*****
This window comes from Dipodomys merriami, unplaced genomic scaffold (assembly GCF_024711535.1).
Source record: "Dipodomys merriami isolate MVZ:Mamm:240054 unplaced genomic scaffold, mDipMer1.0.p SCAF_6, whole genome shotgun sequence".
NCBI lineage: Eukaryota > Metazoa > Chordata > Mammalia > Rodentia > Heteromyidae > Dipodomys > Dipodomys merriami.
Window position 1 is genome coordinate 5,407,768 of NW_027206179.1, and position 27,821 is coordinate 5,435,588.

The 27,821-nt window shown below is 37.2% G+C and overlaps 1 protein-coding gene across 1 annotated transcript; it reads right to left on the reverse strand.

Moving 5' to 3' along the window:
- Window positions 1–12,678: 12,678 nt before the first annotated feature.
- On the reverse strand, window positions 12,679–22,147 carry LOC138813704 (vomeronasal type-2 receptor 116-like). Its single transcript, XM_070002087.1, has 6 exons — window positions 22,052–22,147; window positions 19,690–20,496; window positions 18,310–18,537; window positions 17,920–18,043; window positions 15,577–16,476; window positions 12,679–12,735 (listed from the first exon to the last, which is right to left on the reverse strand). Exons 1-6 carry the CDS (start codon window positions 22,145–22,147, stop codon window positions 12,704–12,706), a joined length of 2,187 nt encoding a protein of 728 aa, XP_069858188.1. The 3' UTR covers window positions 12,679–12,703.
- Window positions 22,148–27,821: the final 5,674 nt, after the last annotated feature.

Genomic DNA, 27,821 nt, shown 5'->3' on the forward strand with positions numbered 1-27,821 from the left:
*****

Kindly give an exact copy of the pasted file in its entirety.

This window comes from Dipodomys merriami, unplaced genomic scaffold (assembly GCF_024711535.1).
Source record: "Dipodomys merriami isolate MVZ:Mamm:240054 unplaced genomic scaffold, mDipMer1.0.p SCAF_6, whole genome shotgun sequence".
NCBI lineage: Eukaryota > Metazoa > Chordata > Mammalia > Rodentia > Heteromyidae > Dipodomys > Dipodomys merriami.
Window position 1 is genome coordinate 5,407,768 of NW_027206179.1, and position 27,821 is coordinate 5,435,588.

The 27,821-nt window shown below is 37.2% G+C and overlaps 1 protein-coding gene across 1 annotated transcript; it reads right to left on the reverse strand.

Moving 5' to 3' along the window:
- Window positions 1–12,678: 12,678 nt before the first annotated feature.
- On the reverse strand, window positions 12,679–22,147 carry LOC138813704 (vomeronasal type-2 receptor 116-like). Its single transcript, XM_070002087.1, has 6 exons — window positions 22,052–22,147; window positions 19,690–20,496; window positions 18,310–18,537; window positions 17,920–18,043; window positions 15,577–16,476; window positions 12,679–12,735 (listed from the first exon to the last, which is right to left on the reverse strand). Exons 1-6 carry the CDS (start codon window positions 22,145–22,147, stop codon window positions 12,704–12,706), a joined length of 2,187 nt encoding a protein of 728 aa, XP_069858188.1. The 3' UTR covers window positions 12,679–12,703.
- Window positions 22,148–27,821: the final 5,674 nt, after the last annotated feature.

Genomic DNA, 27,821 nt, shown 5'->3' on the forward strand with positions numbered 1-27,821 from the left: